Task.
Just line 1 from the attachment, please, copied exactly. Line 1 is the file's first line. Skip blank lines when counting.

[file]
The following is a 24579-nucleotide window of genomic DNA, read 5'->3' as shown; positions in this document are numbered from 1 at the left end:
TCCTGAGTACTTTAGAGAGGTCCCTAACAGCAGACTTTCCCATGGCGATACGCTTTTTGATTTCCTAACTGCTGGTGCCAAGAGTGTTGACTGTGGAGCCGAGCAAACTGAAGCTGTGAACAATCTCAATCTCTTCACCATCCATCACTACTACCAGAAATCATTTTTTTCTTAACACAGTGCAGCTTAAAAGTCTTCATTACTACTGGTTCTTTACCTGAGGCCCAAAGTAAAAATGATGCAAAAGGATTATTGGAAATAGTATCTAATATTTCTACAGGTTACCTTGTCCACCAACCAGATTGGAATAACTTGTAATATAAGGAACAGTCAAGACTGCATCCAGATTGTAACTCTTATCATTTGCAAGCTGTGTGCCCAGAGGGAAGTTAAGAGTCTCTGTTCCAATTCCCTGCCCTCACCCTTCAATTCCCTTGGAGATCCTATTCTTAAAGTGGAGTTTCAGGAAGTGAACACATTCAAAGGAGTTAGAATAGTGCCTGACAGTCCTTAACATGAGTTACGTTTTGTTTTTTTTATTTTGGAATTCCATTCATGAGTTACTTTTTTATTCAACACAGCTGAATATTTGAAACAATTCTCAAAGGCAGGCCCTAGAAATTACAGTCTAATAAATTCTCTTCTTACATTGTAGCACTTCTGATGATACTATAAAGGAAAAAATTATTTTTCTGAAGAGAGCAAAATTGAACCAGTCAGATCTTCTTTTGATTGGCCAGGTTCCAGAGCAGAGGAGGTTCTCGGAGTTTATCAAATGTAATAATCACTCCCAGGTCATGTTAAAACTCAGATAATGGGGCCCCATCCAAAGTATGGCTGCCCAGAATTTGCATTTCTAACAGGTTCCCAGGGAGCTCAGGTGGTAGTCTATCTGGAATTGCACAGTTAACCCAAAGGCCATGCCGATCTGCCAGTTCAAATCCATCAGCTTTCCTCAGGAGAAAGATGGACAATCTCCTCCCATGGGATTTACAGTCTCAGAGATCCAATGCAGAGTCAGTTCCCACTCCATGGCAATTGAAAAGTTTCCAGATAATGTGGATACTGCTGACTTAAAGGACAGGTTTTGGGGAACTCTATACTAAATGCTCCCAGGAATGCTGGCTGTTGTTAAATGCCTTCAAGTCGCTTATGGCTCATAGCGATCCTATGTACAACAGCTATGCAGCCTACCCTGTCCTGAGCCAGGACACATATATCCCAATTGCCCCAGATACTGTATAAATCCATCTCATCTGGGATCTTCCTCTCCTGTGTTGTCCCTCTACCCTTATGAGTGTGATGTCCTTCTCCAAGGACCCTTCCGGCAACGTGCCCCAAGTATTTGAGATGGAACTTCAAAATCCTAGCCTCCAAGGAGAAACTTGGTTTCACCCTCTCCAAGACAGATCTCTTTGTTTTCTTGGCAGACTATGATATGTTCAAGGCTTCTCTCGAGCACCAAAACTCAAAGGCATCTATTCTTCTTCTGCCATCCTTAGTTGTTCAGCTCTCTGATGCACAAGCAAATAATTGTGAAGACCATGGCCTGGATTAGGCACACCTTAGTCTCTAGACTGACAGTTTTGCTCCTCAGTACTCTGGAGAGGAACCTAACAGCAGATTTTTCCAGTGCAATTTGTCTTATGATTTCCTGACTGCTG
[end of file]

The following is a 24579-nucleotide window of genomic DNA, read 5'->3' as shown; positions in this document are numbered from 1 at the left end: